Eleven minutes before the hour of 3:00 pm. on Wednesday, church bells tolled across Boston to mark the two-year anniversary of the first bomb that exploded at the finish line of the Boston Marathon.
Hundreds of people gathered on Boylston Street and at Government Center to both remember and to reflect. The midday stillness that reigned over the city for just a moment at 2:49 pm was punctuated by bells tolling from Old South Church.
No one had given the bombing anniversary a name, so Mayor Marty Walsh, working with ad professional Jenney Villone, called it One Boston Day. On City Hall plaza, Boston fire spokesman Steve McDonald reflected on its meaning:
“I mean two years ago, it was just a day like we’d never had in Boston. And I thought the Mayor’s idea of this One Boston Day, where a lot of random acts of kindness have been shown to people, it sets the right tone for remembering what this day means to people.”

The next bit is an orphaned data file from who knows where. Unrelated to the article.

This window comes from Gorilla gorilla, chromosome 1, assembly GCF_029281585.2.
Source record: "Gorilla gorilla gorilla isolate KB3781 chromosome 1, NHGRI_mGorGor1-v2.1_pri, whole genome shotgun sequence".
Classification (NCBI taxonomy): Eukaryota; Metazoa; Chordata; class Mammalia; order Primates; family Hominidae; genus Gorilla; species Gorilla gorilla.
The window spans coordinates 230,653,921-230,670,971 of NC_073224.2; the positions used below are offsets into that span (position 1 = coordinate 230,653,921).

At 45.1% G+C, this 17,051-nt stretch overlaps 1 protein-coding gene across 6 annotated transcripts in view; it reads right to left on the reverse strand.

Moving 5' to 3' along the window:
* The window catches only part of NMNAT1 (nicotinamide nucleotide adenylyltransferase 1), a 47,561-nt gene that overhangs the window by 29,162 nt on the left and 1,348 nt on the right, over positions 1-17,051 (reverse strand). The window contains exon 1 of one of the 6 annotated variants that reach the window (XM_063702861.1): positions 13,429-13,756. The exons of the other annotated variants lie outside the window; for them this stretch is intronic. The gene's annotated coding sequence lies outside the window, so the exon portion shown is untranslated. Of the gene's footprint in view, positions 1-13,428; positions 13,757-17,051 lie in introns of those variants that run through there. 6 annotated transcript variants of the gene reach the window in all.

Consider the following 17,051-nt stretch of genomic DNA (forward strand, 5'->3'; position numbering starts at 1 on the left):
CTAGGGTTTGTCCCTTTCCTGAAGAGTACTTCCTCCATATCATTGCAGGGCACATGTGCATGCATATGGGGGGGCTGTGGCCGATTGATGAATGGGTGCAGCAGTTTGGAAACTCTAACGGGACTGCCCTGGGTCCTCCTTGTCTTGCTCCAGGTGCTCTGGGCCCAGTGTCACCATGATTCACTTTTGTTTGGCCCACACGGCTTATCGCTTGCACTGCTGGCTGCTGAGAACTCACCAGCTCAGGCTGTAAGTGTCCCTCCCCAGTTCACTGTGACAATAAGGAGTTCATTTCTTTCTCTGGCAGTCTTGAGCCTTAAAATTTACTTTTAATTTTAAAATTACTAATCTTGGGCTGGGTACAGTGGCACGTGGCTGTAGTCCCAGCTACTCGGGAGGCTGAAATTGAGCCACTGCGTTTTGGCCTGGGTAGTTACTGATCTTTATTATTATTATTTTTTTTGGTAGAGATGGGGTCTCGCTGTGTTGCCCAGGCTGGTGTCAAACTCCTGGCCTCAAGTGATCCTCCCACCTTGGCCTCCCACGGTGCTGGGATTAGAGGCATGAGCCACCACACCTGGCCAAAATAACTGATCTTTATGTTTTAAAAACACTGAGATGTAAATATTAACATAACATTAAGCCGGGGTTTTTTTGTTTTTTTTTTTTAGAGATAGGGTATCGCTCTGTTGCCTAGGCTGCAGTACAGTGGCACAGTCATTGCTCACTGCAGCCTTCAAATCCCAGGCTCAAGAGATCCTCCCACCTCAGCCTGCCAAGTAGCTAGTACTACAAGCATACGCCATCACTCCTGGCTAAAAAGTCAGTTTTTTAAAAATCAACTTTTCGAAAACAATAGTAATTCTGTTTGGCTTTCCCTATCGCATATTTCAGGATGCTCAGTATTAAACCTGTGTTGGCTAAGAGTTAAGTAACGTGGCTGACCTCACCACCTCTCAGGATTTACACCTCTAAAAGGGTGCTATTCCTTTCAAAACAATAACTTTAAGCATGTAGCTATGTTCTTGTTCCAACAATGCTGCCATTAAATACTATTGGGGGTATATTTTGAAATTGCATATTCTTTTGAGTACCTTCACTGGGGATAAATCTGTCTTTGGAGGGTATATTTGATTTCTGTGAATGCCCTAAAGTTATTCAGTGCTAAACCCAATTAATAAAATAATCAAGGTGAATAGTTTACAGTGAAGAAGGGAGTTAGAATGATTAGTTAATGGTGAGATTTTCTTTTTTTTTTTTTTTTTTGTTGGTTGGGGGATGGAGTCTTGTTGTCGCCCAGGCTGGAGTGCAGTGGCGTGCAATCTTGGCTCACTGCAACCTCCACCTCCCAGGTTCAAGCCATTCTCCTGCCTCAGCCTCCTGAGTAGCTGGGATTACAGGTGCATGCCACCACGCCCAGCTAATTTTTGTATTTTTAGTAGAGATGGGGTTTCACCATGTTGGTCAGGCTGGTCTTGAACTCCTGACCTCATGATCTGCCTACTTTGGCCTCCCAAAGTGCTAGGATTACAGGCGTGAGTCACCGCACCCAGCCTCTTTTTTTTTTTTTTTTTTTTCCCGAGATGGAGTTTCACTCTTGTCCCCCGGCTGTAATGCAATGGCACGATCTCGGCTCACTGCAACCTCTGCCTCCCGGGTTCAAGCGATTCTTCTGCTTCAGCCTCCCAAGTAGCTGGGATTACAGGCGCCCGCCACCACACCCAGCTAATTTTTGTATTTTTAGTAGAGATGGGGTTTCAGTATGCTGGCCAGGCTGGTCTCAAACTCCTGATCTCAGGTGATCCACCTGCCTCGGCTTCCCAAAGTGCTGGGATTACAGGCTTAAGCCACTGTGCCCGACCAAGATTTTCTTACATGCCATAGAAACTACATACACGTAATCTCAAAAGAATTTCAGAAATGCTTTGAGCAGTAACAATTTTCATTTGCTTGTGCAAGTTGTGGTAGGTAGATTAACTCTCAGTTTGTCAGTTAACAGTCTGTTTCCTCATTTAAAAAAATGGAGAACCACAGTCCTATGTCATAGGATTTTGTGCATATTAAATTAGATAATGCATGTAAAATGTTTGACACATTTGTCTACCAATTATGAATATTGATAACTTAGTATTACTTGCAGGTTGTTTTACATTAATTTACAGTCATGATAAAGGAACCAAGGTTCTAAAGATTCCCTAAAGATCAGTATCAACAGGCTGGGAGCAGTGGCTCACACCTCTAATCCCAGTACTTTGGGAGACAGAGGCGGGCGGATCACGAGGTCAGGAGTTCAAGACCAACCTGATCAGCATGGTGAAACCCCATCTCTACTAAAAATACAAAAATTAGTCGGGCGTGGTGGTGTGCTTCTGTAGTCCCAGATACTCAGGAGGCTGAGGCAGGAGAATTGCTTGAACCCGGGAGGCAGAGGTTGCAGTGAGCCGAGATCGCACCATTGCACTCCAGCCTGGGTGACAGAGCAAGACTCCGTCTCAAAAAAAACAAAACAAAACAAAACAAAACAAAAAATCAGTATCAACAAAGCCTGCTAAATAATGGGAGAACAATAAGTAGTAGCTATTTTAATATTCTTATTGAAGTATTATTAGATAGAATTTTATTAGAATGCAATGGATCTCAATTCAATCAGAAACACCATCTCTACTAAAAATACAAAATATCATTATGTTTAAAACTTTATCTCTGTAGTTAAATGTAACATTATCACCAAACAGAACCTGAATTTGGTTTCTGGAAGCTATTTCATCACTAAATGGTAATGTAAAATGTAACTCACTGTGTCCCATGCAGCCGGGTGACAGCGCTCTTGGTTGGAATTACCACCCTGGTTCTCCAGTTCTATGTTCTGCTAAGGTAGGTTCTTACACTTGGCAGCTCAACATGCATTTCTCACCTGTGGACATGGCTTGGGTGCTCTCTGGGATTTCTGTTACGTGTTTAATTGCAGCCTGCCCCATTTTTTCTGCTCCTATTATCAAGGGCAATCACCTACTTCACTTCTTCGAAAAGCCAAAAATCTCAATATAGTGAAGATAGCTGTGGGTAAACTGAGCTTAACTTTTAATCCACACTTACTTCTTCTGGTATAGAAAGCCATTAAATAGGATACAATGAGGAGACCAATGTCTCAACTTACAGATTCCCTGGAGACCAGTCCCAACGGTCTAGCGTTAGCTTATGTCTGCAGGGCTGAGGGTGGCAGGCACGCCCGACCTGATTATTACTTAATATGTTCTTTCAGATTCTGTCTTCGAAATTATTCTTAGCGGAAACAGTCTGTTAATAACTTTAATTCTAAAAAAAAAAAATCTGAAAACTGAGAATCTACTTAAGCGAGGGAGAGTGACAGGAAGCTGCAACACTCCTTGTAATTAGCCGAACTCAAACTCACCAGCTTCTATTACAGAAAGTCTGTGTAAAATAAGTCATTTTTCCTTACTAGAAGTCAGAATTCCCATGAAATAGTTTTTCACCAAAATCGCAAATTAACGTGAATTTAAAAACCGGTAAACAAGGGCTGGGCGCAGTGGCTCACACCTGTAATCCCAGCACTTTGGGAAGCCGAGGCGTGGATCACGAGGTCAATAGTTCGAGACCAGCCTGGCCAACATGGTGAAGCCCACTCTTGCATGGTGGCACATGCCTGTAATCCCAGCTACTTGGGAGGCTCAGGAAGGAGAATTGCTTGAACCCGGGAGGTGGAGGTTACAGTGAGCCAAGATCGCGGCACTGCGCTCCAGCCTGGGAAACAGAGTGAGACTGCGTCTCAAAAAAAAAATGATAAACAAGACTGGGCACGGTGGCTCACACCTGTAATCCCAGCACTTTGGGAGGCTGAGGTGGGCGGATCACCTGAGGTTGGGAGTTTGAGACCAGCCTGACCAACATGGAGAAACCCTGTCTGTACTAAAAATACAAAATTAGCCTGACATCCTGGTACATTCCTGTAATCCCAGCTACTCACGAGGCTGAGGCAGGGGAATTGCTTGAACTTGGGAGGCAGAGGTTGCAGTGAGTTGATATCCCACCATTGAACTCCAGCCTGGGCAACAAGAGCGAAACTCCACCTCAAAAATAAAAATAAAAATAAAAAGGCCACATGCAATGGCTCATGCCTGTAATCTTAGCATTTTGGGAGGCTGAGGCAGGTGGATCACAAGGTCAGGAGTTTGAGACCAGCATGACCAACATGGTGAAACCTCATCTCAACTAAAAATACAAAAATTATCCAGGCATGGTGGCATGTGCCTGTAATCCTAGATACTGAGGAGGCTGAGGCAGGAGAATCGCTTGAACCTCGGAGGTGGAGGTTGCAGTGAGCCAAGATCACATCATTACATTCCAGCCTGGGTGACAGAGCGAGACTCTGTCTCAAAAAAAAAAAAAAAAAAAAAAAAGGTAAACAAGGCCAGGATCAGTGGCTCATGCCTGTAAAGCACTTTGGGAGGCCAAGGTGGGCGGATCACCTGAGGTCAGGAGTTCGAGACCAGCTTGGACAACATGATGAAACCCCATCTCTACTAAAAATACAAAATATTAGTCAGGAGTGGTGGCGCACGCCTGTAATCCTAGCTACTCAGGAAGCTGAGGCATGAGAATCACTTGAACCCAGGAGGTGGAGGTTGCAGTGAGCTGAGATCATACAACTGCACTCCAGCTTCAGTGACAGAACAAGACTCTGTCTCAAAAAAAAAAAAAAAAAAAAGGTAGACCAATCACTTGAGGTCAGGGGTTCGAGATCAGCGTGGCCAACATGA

On City Hall plaza Mayor Walsh stood with the family of 8-year old bombing victim Martin Richard and hundreds of other people. Shanta Hobsen of Boston stood among them:
“On this day today, I feel blessed that I’m here but it’s sad for someone else’s family who is not here. Cause no one carries a child for nine months and just looses a kid. So it’s a sad day for the families and the victims.”
The second-year anniversary commemoration occurred just days before a jury reconvenes to decide if convicted bomber Dzhokhar Tsarnaev will be sentenced to life in prison or death.
What else do we need to do? I just don't want it to be a one day of the year kind of thing --Donald Wright, at the second Anniversary of the Boston Marathon Bombing commemoration.